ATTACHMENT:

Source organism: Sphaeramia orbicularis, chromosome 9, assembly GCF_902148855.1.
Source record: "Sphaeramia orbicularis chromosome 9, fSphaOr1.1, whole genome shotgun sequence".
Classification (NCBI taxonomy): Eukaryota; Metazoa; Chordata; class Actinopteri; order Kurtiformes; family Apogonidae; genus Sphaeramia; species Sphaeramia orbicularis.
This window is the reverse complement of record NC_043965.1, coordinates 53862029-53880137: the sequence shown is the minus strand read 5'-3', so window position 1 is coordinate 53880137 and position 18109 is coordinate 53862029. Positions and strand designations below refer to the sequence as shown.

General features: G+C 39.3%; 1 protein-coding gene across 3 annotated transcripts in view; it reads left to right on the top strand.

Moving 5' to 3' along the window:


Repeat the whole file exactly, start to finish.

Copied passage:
Source organism: Sphaeramia orbicularis, chromosome 9, assembly GCF_902148855.1.
Source record: "Sphaeramia orbicularis chromosome 9, fSphaOr1.1, whole genome shotgun sequence".
Classification (NCBI taxonomy): Eukaryota; Metazoa; Chordata; class Actinopteri; order Kurtiformes; family Apogonidae; genus Sphaeramia; species Sphaeramia orbicularis.
This window is the reverse complement of record NC_043965.1, coordinates 53862029-53880137: the sequence shown is the minus strand read 5'-3', so window position 1 is coordinate 53880137 and position 18109 is coordinate 53862029. Positions and strand designations below refer to the sequence as shown.

General features: G+C 39.3%; 1 protein-coding gene across 3 annotated transcripts in view; it reads left to right on the top strand.

Moving 5' to 3' along the window: